What a waste are two thumbs on the space bar. There they sit, nearly flaccid, punctuating the end of each word, awaiting the call to crack stone or to use sharp flakes to incise wood.
It is easy to think of other traits as making us human. We talk, use metaphors, empathize, follow fashions, laugh, play politics and Angry Birds. But many of us still work with our hands, crafting fine objects or simple tools, digging and harvesting. Or texting. As they have always done, thumbs and fingers connect us to our social lives.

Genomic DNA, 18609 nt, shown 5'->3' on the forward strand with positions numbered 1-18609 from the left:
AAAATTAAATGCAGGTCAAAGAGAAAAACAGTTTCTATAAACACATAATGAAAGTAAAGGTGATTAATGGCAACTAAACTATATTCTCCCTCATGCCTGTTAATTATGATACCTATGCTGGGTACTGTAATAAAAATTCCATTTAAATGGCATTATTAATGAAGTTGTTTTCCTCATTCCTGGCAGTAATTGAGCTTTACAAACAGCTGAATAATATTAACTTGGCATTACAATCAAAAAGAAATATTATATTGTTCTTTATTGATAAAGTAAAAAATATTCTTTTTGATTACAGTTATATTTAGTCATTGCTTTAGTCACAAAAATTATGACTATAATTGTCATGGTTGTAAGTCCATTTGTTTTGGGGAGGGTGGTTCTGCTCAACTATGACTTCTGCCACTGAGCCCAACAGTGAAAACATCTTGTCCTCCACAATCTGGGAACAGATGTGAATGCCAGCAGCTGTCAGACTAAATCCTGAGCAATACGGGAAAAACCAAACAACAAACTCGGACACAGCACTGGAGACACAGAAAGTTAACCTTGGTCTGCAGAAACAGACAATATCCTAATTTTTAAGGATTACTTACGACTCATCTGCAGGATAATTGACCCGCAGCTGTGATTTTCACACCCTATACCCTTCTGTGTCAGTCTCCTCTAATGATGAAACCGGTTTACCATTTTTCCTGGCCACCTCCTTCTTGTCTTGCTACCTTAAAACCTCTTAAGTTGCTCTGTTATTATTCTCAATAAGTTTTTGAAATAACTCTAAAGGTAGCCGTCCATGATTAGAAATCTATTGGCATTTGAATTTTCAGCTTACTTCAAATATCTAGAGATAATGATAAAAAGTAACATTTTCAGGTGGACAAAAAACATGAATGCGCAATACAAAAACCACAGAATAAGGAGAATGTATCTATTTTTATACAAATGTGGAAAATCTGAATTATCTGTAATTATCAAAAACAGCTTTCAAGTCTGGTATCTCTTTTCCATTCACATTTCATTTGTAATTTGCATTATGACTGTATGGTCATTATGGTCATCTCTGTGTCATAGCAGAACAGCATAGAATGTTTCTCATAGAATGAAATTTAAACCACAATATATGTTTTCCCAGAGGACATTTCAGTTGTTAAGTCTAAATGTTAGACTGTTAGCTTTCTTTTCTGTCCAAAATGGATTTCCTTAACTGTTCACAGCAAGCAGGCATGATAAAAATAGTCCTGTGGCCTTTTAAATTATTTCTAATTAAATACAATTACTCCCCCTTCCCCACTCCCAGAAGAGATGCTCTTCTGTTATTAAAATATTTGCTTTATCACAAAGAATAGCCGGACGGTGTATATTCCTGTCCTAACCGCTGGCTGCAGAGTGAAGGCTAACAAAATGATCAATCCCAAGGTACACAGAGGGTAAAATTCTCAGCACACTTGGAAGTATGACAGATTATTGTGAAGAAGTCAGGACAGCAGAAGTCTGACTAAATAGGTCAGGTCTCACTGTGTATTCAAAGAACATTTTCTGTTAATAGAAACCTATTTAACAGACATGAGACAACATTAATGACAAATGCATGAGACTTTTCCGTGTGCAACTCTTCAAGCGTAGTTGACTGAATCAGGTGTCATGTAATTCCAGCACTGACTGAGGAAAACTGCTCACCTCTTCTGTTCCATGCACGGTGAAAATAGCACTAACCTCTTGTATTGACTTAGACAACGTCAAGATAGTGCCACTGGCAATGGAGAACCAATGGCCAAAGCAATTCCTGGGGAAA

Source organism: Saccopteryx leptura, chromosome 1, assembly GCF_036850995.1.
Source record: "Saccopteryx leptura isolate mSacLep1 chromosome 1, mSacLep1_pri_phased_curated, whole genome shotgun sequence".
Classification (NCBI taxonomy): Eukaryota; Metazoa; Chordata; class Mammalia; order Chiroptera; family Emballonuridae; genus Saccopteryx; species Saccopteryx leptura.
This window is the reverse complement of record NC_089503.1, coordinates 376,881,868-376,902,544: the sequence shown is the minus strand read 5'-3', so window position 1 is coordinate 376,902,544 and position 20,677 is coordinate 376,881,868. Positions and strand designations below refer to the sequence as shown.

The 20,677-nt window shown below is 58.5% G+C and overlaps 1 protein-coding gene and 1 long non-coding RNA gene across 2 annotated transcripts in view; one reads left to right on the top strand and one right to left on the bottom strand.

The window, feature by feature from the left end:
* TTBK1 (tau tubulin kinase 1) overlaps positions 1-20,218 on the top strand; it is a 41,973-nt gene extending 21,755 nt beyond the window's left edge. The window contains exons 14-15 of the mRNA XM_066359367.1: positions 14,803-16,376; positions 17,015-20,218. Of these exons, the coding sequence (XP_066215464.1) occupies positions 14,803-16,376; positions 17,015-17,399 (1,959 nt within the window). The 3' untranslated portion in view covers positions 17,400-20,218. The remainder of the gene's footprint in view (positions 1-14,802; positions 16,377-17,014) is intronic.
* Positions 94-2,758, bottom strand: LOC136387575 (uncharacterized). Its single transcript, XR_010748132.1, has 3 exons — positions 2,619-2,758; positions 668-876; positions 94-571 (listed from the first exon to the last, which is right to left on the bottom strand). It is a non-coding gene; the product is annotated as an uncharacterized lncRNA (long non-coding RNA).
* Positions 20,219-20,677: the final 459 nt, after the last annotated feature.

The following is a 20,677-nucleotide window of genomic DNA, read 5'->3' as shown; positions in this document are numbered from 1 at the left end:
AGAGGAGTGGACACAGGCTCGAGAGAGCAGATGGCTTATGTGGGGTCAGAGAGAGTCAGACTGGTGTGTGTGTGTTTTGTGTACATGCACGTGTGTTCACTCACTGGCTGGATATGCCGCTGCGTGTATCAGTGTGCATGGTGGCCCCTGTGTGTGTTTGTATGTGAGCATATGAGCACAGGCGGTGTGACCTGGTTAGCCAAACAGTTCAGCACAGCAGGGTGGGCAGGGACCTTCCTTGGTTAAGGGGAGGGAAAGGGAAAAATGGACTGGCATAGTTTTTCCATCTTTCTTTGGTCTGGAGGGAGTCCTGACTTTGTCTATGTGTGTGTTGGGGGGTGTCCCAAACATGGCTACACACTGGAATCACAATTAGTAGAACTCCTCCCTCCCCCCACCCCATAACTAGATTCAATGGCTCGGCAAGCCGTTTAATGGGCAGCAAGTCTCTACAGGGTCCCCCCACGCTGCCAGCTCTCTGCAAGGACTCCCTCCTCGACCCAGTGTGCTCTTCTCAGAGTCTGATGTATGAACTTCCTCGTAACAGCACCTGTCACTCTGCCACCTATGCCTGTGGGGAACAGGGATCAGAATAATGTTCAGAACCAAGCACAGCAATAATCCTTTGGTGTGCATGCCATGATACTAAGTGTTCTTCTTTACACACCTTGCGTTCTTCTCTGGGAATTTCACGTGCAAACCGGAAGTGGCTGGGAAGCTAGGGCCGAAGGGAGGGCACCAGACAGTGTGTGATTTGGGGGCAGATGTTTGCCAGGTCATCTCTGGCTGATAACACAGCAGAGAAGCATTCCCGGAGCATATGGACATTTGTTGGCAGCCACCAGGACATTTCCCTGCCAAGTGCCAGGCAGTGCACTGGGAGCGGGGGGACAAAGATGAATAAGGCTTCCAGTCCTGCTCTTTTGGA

No living ape has such digits, each long thumb with its own wide, flat fingertip bone. Ape thumbs are short afterthoughts, jutting awkwardly below the long, strong bones of the hand. No ape supplies each thumb with its own flexor pollicis longus, deep in the forearm. This muscle pulls powerfully on the thumb bones, clamping them forcefully onto the stone. The pinky bones, too, get into the act, flexing inward to cup the palm around a rock. No ape has a pinky as mobile as ours, or short fingers with broad fingertips. Those wide fingertips, wider than any ape or monkey’s, spread the pressure over a broader surface, making the grip fast against the percussive rebound as the stone wallops into another at the abrupt end of its arm-driven ballistic path.